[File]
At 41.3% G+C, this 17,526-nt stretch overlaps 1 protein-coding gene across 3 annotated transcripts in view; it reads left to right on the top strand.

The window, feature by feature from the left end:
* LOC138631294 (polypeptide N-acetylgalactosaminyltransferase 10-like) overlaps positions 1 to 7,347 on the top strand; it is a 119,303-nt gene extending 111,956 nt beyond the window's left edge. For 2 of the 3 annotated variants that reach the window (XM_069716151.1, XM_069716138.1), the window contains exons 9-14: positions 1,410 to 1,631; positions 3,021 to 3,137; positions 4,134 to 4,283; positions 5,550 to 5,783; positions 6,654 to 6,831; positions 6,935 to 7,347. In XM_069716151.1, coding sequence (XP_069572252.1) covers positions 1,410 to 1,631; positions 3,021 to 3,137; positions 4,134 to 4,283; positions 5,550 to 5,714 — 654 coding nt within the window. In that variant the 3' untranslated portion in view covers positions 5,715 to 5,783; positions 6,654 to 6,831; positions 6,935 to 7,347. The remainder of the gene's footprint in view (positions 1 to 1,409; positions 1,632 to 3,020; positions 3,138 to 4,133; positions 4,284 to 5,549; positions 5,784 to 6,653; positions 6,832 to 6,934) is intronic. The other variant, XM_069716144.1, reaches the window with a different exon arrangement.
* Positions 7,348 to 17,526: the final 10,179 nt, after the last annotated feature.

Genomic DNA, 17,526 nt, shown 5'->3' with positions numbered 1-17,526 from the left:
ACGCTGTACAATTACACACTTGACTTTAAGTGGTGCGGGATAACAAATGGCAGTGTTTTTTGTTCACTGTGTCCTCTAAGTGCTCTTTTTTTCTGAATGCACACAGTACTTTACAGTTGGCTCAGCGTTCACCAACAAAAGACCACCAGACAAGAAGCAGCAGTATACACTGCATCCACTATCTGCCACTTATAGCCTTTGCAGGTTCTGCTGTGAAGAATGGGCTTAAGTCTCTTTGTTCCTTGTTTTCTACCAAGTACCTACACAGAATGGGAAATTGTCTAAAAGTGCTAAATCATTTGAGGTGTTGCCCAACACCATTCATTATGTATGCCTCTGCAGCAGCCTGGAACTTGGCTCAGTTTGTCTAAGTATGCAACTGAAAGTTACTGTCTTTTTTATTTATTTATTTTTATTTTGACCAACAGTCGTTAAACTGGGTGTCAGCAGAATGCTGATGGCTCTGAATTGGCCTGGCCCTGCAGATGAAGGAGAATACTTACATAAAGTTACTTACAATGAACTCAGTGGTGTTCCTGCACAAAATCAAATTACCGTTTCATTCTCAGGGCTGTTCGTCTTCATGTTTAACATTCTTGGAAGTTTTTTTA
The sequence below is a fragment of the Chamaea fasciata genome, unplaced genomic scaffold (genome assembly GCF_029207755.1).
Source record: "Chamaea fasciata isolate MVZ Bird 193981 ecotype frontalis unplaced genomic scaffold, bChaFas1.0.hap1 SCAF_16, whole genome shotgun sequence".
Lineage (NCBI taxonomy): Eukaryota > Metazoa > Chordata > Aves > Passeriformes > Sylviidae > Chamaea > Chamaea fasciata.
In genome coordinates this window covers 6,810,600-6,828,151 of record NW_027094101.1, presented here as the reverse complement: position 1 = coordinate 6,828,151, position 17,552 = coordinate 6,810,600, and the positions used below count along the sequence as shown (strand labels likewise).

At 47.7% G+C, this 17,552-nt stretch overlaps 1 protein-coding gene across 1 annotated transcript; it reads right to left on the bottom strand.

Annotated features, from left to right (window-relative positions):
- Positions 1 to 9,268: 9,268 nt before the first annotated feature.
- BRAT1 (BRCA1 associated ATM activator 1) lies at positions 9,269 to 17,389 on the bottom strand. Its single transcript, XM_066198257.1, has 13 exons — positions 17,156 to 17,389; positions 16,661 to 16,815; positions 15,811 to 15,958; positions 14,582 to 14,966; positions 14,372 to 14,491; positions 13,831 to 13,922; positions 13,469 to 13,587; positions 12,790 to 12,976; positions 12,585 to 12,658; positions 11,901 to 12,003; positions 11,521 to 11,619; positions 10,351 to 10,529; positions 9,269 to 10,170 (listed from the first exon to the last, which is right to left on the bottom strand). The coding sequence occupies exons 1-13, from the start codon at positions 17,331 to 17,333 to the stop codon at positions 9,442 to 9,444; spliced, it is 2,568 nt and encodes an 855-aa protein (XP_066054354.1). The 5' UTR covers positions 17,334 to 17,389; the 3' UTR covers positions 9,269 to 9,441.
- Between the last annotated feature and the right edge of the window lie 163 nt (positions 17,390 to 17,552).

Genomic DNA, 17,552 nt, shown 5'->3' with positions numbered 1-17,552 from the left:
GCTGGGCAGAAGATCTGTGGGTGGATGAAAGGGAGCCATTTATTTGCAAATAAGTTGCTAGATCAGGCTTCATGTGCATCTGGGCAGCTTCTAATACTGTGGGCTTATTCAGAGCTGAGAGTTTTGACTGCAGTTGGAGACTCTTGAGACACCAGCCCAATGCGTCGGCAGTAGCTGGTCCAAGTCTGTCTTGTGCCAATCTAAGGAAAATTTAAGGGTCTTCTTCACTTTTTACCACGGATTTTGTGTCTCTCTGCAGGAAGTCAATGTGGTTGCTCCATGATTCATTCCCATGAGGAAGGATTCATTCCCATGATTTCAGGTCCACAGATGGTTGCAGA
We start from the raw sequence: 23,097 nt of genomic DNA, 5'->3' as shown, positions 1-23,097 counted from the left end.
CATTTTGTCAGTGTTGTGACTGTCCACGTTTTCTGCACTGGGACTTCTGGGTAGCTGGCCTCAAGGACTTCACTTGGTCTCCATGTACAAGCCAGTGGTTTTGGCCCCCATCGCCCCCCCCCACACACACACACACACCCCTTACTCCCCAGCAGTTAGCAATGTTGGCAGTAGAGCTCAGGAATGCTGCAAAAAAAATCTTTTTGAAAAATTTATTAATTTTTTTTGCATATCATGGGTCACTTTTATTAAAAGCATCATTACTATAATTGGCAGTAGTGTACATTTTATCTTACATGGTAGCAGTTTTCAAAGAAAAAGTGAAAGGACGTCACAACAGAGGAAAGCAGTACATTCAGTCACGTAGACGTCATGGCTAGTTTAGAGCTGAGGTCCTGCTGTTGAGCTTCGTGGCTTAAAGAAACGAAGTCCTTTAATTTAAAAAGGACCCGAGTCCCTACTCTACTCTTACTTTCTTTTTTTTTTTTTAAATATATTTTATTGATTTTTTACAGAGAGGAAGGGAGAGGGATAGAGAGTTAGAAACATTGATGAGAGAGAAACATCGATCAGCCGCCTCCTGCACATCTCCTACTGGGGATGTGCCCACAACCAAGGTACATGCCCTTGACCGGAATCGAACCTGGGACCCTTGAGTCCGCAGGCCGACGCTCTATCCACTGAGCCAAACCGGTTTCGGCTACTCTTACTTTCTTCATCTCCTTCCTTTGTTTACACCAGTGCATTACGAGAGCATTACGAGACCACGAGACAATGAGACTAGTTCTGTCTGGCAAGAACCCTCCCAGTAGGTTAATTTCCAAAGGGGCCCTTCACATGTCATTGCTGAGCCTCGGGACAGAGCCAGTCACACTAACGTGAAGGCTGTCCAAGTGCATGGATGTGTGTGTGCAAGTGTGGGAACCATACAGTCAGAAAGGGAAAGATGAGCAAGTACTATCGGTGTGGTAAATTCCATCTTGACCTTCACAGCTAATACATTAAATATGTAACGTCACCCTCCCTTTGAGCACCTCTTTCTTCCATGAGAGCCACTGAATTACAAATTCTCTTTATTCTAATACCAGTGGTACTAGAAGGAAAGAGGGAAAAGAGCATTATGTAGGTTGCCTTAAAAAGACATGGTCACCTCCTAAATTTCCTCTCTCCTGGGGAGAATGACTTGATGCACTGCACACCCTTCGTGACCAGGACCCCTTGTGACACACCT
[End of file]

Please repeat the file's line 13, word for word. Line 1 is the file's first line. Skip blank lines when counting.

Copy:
- Positions 1 to 9,268: 9,268 nt before the first annotated feature.